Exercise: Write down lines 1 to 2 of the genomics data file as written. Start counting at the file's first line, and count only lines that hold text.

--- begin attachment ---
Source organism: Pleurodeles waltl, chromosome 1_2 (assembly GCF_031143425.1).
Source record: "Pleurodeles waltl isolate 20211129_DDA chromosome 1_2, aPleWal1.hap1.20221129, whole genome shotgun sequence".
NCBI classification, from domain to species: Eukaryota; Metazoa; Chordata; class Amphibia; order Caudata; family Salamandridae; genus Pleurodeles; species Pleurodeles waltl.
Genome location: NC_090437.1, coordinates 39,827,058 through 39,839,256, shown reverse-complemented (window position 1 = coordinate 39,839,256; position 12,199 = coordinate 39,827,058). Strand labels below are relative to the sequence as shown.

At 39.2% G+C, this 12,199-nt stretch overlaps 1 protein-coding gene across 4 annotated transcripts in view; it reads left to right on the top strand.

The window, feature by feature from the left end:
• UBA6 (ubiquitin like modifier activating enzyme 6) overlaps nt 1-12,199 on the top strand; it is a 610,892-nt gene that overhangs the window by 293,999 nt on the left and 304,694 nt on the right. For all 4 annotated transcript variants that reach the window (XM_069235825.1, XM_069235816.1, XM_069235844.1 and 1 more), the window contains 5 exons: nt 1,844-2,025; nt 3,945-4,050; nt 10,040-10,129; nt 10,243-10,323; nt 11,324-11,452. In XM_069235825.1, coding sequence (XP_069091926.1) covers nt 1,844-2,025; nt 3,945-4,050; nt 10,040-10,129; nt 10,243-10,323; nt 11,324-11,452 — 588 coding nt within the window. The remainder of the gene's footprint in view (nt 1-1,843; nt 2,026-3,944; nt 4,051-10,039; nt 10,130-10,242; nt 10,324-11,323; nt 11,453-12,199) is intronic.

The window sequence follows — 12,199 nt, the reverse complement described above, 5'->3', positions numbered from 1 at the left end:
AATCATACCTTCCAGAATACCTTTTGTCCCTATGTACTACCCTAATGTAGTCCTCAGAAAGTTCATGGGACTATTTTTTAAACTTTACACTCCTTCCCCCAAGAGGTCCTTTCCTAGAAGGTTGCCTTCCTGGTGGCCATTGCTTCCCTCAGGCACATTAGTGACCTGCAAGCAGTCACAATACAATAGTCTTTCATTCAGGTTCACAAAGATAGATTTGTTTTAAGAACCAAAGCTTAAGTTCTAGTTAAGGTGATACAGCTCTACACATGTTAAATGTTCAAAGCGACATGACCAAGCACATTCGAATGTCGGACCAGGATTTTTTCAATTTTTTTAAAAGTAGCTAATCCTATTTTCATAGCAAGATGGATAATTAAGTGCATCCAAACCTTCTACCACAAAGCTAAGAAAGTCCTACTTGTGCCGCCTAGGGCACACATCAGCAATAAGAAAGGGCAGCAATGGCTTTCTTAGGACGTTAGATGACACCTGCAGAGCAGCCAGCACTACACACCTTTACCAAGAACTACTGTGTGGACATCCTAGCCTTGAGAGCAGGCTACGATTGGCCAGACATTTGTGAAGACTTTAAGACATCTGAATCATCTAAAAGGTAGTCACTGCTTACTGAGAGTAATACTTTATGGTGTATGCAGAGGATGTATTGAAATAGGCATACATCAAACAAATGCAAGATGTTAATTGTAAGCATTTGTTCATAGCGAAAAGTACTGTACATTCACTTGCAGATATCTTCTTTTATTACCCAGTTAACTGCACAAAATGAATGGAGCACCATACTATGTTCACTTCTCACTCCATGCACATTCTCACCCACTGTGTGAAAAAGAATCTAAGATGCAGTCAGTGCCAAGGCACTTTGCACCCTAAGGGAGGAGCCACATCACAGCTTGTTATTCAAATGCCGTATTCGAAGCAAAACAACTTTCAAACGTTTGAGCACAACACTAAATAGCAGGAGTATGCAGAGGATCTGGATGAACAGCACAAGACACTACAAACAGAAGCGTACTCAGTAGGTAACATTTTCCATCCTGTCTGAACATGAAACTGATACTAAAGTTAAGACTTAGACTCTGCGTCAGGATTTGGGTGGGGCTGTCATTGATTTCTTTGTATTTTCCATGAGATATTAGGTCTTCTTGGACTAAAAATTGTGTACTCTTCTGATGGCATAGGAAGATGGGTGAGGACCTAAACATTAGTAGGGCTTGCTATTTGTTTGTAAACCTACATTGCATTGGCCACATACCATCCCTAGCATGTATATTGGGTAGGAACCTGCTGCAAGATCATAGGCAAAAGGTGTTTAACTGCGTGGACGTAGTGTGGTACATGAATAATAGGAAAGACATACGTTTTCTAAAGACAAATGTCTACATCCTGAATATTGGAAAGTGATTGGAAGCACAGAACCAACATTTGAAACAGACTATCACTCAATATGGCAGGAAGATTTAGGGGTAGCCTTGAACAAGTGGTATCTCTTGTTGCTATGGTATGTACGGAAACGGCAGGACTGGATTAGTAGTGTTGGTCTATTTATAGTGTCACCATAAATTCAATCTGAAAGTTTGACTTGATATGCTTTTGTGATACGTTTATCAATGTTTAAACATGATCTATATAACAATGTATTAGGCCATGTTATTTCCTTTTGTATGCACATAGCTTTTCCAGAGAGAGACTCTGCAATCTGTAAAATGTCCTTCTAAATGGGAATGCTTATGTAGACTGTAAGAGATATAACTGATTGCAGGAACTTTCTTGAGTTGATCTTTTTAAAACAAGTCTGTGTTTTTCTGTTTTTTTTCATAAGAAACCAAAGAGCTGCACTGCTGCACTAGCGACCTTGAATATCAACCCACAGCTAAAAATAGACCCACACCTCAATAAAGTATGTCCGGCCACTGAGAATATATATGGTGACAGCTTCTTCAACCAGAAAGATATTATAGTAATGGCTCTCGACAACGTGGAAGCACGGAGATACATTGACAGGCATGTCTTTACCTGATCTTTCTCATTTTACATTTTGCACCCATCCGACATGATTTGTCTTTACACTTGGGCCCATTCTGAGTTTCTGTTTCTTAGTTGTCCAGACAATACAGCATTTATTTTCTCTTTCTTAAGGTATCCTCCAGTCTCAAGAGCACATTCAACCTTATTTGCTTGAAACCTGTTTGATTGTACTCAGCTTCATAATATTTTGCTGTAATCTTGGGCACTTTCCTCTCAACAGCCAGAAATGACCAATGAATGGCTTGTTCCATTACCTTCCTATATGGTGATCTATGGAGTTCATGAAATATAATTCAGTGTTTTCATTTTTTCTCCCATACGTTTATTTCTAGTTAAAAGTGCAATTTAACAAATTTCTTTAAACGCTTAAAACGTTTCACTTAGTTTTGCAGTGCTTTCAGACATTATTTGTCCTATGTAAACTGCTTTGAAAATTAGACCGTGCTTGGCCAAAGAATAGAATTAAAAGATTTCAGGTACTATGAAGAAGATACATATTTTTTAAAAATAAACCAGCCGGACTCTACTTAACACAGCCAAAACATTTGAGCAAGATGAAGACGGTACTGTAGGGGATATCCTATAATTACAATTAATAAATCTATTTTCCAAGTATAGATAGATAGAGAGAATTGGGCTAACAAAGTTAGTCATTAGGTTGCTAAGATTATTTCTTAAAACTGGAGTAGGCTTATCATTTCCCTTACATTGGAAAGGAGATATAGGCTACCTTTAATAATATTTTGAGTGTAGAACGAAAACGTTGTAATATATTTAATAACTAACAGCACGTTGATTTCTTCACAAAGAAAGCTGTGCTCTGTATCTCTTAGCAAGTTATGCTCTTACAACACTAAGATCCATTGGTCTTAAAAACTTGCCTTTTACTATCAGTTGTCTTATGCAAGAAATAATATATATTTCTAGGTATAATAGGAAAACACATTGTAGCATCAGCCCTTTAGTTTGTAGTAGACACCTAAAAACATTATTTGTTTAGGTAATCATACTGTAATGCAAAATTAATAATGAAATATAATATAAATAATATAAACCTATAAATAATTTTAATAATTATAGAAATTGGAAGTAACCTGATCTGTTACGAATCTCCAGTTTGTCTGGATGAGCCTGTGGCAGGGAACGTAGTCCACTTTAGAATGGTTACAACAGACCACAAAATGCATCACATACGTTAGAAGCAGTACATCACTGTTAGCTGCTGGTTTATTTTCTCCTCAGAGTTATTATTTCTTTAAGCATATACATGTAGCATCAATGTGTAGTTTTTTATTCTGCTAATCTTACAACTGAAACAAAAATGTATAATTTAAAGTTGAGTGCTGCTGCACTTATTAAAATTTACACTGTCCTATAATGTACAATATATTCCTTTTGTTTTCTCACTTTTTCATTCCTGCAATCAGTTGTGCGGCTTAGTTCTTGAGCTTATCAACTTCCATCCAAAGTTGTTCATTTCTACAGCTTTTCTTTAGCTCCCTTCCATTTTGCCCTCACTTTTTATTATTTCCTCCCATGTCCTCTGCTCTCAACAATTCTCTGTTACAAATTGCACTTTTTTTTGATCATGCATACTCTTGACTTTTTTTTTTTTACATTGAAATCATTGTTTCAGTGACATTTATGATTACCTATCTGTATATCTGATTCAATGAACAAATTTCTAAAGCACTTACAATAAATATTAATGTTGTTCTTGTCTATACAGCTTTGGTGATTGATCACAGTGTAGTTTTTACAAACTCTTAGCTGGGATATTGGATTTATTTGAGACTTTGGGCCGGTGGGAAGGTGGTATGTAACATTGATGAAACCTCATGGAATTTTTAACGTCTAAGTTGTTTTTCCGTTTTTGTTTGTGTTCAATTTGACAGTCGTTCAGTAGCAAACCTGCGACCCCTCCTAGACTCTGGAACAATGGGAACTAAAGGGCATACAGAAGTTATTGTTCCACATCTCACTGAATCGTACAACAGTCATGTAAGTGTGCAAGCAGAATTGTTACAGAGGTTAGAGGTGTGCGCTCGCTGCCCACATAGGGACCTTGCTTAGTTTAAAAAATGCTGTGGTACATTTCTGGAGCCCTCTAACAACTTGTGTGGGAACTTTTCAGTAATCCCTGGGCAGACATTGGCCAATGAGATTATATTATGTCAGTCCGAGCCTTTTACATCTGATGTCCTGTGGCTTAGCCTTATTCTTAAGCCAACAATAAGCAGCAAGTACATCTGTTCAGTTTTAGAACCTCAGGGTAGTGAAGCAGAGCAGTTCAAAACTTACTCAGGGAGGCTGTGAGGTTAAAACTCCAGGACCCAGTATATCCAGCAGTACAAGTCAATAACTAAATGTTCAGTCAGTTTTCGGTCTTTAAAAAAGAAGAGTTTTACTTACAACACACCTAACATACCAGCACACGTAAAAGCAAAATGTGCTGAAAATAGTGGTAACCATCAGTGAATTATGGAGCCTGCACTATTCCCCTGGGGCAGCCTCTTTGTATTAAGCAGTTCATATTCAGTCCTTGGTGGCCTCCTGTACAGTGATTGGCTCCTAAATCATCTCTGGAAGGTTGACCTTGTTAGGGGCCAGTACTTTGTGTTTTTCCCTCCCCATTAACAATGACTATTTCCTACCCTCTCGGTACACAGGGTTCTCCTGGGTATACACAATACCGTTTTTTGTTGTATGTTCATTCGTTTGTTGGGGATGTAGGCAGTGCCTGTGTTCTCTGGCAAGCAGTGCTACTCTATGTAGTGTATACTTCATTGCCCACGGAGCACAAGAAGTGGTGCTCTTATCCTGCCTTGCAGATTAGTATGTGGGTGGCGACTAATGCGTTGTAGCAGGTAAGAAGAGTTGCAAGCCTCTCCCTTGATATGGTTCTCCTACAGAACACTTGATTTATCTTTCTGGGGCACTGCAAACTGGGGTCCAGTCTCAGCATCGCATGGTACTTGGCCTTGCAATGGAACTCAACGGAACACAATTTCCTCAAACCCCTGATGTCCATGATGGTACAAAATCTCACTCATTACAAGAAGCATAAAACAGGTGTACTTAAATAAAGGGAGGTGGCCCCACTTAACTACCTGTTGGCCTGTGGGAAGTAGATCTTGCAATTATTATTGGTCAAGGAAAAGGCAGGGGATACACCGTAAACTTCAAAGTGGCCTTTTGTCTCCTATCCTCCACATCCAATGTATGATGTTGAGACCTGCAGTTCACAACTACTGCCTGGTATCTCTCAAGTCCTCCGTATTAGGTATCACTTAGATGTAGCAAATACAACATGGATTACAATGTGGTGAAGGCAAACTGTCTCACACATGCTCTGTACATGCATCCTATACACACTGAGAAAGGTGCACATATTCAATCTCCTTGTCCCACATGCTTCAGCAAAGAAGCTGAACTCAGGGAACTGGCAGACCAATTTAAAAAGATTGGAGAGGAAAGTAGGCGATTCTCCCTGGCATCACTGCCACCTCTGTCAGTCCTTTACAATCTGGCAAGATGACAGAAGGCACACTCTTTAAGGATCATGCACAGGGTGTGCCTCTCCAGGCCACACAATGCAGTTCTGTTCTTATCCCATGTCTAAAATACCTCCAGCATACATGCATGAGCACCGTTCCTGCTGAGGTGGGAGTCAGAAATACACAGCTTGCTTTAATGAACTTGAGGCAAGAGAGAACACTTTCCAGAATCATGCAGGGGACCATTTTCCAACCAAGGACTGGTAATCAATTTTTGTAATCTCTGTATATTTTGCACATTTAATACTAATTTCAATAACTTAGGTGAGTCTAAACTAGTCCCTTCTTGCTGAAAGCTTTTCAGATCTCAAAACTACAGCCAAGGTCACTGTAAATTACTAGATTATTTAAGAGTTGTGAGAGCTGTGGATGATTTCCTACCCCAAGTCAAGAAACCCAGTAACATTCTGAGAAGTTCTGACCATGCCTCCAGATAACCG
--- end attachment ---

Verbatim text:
Source organism: Pleurodeles waltl, chromosome 1_2 (assembly GCF_031143425.1).
Source record: "Pleurodeles waltl isolate 20211129_DDA chromosome 1_2, aPleWal1.hap1.20221129, whole genome shotgun sequence".